TRALAC - Trade Law Centre

A narrow niche for African exports

Tuesday, 14 January 2003

Source: Business Day

THE Africa Growth and Opportunity Act (Agoa), the US law passed in 2000 giving sub-Saharan Africa increased access to the US market, comes under the spotlight this week.

There is no doubt that certain countries SA, Mauritius and Lesotho among them have received tangible benefits from the scrapping of US tariffs on a range of product categories.

But there is concern among African governments about the future of Agoa, which expires in 2008. Some of these issues will be raised at the Agoa Forum, a threeday ministerial meeting that convenes in Mauritius tomorrow.

Trade and Industry Minister Alec Erwin will attend along with many of his counterparts from the region. Washington will be represented by US special trade representative Robert Zoellick, who was in SA yesterday promoting a free-trade pact with SA and the other Southern African Customs Union (Sacu) members.

"Agoa is a beautiful thing, but it has practical problems," says Tshediso Matona, SA's deputy director-general for trade policy. He says there is little point in freer trade if countries attract the investment required to take advantage of the lowered tariffs.

Another concern is what comes after Agoa. Washington is pushing for a free-trade agreement with SA, Botswana, Lesotho, Swaziland and Namibia the Sacu countries to succeed Agoa. This would give American goods duty-free access to these nations.

To date 38 countries have been declared eligible for Agoa benefits, but only 22 had exported something under the programme by mid-2002. Five countries account for 95% of Agoa exports and most of that is oil.

In the 18 months from the start of 2001, shortly after Agoa's passage, Nigerian exports, overwhelmingly oil, accounted for more than 79% of imports under the scheme. Gabon, another oil producer, accounted for over 13%. SA, largely due to car exports, made up less than 6%.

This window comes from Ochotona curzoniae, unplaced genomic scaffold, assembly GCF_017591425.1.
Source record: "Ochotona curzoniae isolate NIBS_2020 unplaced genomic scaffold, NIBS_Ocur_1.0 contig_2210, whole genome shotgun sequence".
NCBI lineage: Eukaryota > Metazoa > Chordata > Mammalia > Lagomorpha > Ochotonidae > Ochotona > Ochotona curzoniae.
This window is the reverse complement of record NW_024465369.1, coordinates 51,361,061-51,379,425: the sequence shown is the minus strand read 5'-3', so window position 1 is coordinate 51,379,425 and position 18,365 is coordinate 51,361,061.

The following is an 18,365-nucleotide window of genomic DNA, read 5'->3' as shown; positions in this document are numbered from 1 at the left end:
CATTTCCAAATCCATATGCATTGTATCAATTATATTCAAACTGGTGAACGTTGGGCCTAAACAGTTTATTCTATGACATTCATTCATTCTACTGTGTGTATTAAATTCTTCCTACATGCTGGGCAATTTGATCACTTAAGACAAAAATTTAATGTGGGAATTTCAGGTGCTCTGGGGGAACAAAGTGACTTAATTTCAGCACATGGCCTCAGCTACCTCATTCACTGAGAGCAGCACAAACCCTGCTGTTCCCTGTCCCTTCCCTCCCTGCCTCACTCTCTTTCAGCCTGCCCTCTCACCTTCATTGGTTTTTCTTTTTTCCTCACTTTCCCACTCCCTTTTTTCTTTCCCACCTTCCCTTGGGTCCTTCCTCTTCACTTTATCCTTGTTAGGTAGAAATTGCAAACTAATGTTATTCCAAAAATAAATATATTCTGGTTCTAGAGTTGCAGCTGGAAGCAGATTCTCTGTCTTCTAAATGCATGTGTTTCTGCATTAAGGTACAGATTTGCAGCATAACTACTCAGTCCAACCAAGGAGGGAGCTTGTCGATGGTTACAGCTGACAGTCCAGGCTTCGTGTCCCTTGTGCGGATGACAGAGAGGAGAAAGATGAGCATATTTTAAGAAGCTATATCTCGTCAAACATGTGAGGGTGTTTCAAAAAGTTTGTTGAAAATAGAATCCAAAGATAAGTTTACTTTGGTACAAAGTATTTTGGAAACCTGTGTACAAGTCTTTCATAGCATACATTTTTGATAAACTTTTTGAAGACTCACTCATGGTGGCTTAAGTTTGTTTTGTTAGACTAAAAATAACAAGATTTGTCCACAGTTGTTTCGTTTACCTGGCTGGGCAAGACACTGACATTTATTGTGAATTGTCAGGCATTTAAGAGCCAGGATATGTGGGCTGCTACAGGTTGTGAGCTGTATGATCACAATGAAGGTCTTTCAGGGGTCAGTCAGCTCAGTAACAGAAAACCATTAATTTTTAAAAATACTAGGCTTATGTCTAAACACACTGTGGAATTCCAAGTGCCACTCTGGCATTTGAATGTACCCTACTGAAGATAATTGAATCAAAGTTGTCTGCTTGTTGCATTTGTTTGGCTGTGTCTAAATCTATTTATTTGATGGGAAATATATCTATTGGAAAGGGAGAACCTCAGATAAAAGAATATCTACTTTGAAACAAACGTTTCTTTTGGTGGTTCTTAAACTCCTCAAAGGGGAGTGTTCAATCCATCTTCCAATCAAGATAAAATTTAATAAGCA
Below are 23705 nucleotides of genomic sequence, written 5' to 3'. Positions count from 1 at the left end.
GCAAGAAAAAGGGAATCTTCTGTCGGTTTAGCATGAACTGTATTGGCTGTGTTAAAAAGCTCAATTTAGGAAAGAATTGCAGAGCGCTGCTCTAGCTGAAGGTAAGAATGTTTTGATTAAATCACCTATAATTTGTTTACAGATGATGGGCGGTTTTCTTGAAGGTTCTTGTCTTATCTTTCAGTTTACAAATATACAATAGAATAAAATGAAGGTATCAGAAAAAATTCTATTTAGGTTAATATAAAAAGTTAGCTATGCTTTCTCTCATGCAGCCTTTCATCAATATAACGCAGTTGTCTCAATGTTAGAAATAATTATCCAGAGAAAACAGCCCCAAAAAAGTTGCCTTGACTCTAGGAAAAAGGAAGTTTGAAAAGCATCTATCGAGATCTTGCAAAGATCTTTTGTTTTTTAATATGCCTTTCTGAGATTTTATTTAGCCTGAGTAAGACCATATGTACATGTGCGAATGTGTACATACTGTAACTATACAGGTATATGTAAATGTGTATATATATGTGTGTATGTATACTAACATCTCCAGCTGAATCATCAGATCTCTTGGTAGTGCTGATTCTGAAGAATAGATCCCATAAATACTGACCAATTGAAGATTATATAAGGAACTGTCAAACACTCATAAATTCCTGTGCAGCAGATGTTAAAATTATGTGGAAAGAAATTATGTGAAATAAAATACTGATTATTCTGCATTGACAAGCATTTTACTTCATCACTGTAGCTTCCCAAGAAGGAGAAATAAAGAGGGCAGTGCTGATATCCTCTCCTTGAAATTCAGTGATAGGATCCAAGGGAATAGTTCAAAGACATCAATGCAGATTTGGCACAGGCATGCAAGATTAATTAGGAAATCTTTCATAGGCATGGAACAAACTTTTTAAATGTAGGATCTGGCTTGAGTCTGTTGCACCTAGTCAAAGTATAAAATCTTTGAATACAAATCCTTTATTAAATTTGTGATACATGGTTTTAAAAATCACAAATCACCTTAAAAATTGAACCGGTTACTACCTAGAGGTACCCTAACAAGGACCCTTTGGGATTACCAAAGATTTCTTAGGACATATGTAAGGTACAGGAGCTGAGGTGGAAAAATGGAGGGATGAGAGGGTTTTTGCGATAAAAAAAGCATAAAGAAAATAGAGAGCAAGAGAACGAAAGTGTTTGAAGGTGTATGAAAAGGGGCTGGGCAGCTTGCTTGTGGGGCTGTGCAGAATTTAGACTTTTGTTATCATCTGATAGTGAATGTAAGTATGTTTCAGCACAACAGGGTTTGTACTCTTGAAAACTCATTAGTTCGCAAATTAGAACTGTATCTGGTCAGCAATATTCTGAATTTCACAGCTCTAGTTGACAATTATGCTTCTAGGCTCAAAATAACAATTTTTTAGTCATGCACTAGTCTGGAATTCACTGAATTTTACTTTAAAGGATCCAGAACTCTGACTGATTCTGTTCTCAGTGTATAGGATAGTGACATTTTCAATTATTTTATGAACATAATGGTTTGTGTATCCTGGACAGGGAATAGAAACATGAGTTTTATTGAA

For SA the outstanding Agoa success story has been BMW's exports to the US. According to Ian Robertson, MD of BMW's SA manufacturing operation, about half of the company's local production is exported to the US.

That means about half the 3000 jobs at BMW and the 18000 at its components suppliers are reliant on the US market.

Agoa made it possible for BMW SA to extend to the US the competitive advantage it gains as a result of SA's lower-cost materials, energy, land and buildings.

While Agoa has helped to expand US-African trade, the pace of new business has not been rapid. In the first three quarters of last year, the US imported about 6bn under Agoa, compared with about $5,5bn for the first three quarters of the previous year.

In the first half of last year, more than 80% of Agoa exports to the US were made up of oil-related products. Textiles and apparel made up 10% and transportation equipment 6%. Agricultural exports were a mere 1% of the total imports under Agoa.

The primary benefit to the US economy as a result of Agoa is that oil from eligible countries is landed at lower cost to refiners.

African countries, however, would like to see far greater access for processed agricultural commodities as well as a wide range of manufactured goods. They would also like to see an end to the massive subsidies the US government hands out to American farmers.

Agoa is also an instrument that Washington can use for political leverage. For example, earlier this month US officials told Eritrea and Swaziland that they would lose Agoa benefits unless they met Washington's stipulations related to alleged human rights violations.

In addition to boosting the flow of African crude to US shores and giving Washington more political bargaining power, Agoa's survival has also been ideological, says Stephen Morrison, director of the Africa programme at the Centre for International Studies in Washington.

Free trade remains close to the Bush administration's heart, despite the White House overseeing increased agricultural subsidies and the imposition of surcharges to protect the US steel industry.